2. Our nation produces very few jurists of the caliber of Justice DOUGLAS and his peers these days. Here is that great civil libertarian, who recognized government as both a blessing and, when corrupted by ideological interests, a curse: "Once the investigator has only the conscience of government as a guide, the conscience can become ‘ravenous,’ as Cromwell, bent on destroying Thomas More, said in Bolt, A Man For All Seasons (1960), p. 120. The First Amendment mirrors many episodes where men, harried and harassed by government, sought refuge in their conscience, as these lines of Thomas More show: ‘MORE: And when we stand before God, and you are sent to Paradise for doing according to your conscience, *575 and I am damned for not doing according to mine, will you come with me, for fellowship? ‘CRANMER: So those of us whose names are there are damned, Sir Thomas? ‘MORE: I don't know, Your Grace. I have no window to look into another man's conscience. I condemn no one. ‘CRANMER: Then the matter is capable of question? ‘MORE: Certainly. ‘CRANMER: But that you owe obedience to your King is not capable of question. So weigh a doubt against a certainty—and sign. ‘MORE: Some men think the Earth is round, others think it flat; it is a matter capable of question. But if it is flat, will the King's command make it round? And if it is round, will the King's command flatten it? No, I will not sign.’ Id., pp. 132—133. DOUGLAS THEN WROTE: Where government is the Big Brother,11 privacy gives way to surveillance. **909 But our commitment is otherwise. *576 By the First Amendment we have staked our security on freedom to promote a multiplicity of ideas, to associate at will with kindred spirits, and to defy governmental intrusion into these precincts" Gibson v. Florida Legislative Investigation Comm., 372 U.S. 539, 574-76, 83 S. Ct. 889, 908-09, 9 L. Ed. 2d 929 (1963) Mr. Justice DOUGLAS, concurring. I write: Happy Memorial Day to all -- God please bless our fallen who lived and died to preserve constitutional governance in our wonderful series of Republics. And God open the eyes of those government officials who denounce the constitutions of these Republics by arbitrary actions arising out capricious motives.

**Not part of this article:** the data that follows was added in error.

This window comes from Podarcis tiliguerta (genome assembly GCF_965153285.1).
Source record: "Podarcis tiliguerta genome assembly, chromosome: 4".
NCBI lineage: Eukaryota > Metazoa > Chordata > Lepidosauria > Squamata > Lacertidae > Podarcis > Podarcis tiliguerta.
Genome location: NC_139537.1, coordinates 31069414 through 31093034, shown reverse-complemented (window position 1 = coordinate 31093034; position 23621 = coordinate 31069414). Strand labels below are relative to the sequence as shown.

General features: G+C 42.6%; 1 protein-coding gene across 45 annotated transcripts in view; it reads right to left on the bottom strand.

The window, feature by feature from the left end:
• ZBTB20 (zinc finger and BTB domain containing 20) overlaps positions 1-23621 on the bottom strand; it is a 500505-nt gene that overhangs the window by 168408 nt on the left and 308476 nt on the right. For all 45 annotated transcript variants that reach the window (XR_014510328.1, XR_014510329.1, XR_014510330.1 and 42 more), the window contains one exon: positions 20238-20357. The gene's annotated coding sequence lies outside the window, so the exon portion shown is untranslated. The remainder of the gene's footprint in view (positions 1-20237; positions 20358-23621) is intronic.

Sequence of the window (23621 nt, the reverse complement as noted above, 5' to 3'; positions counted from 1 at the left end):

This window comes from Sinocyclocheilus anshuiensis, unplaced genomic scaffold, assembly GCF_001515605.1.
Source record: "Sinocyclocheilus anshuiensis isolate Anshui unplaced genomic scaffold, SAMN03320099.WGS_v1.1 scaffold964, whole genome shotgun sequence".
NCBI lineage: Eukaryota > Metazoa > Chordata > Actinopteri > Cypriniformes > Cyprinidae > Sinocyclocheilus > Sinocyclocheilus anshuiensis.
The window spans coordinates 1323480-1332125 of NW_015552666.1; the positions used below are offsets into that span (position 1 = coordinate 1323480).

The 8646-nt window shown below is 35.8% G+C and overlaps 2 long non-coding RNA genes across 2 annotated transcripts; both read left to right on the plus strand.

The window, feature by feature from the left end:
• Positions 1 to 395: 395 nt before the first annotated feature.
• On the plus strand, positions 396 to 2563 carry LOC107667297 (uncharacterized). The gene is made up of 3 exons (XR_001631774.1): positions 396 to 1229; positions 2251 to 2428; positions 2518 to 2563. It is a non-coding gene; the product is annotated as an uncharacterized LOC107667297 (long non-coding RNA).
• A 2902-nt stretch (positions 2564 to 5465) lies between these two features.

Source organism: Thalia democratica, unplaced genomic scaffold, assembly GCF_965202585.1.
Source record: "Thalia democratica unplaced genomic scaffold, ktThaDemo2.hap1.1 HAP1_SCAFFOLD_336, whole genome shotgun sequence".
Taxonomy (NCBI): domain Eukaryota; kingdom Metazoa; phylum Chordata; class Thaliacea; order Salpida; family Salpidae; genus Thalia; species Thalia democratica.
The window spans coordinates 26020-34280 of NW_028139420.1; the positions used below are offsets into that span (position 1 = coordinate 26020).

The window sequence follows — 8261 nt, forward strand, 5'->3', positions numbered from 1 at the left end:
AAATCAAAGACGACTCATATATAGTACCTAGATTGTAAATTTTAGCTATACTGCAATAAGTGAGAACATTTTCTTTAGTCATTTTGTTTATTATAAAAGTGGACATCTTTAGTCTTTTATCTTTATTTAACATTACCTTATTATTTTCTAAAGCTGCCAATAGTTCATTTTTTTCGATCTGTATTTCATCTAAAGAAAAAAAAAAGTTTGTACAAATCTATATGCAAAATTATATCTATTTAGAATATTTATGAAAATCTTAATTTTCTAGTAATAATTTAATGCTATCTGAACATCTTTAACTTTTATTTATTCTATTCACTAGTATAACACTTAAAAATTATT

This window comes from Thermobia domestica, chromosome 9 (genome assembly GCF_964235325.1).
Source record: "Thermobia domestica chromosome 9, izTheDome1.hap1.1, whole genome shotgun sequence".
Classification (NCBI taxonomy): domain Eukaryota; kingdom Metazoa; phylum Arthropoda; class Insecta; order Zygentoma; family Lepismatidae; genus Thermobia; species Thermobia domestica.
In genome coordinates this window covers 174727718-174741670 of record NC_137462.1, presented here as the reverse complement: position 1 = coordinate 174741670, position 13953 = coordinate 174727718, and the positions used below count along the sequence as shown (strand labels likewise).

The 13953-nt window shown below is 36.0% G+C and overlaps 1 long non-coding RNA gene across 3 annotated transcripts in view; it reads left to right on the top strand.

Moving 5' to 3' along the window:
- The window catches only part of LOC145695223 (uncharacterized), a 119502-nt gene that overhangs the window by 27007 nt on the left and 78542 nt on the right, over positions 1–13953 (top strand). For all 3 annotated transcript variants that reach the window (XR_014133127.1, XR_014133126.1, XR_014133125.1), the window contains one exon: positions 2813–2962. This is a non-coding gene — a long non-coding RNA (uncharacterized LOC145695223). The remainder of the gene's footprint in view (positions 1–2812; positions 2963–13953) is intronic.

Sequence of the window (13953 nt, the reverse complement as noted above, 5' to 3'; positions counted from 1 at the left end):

3. From back in the day before secularism got a stranglehold on Hoosier jurists comes this great excerpt via Indiana federal court judge Allan Sharp, dedicated to those many Indiana government attorneys (with whom I have dealt) who count the law as a mere tool, an optional tool that is not to be used when political correctness compels a more acceptable result than merely following the path that the law directs: ALLEN SHARP, District Judge. I. In a scene following a visit by Henry VIII to the home of Sir Thomas More, playwriter Robert Bolt puts the following words into the mouths of his characters: Margaret: Father, that man's bad. MORE: There is no law against that. ROPER: There is! God's law! MORE: Then God can arrest him. ROPER: Sophistication upon sophistication! MORE: No, sheer simplicity. The law, Roper, the law. I know what's legal not what's right. And I'll stick to what's legal. ROPER: Then you set man's law above God's! MORE: No, far below; but let me draw your attention to a fact I'm not God. The currents and eddies of right and wrong, which you find such plain sailing, I can't navigate. I'm no voyager. But in the thickets of law, oh, there I'm a forester. I doubt if there's a man alive who could follow me there, thank God... ALICE: (Exasperated, pointing after Rich) While you talk, he's gone! MORE: And go he should, if he was the Devil himself, until he broke the law! ROPER: So now you'd give the Devil benefit of law! MORE: Yes. What would you do? Cut a great road through the law to get after the Devil? ROPER: I'd cut down every law in England to do that! MORE: (Roused and excited) Oh? (Advances on Roper) And when the last law was down, and the Devil turned round on you where would you hide, Roper, the laws being flat? (He leaves *1257 him) This country's planted thick with laws from coast to coast man's laws, not God's and if you cut them down and you're just the man to do it d'you really think you would stand upright in the winds that would blow then? (Quietly) Yes, I'd give the Devil benefit of law, for my own safety's sake. ROPER: I have long suspected this; this is the golden calf; the law's your god. MORE: (Wearily) Oh, Roper, you're a fool, God's my god... (Rather bitterly) But I find him rather too (Very bitterly) subtle... I don't know where he is nor what he wants. ROPER: My God wants service, to the end and unremitting; nothing else! MORE: (Dryly) Are you sure that's God! He sounds like Moloch. But indeed it may be God And whoever hunts for me, Roper, God or Devil, will find me hiding in the thickets of the law! And I'll hide my daughter with me! Not hoist her up the mainmast of your seagoing principles! They put about too nimbly! (Exit More. They all look after him). Pgs. 65-67, A MAN FOR ALL SEASONS A Play in Two Acts, Robert Bolt, Random House, New York, 1960. Linley E. Pearson, Atty. Gen. of Indiana, Indianapolis, for defendants. Childs v. Duckworth, 509 F. Supp. 1254, 1256 (N.D. Ind. 1981) aff'd, 705 F.2d 915 (7th Cir. 1983)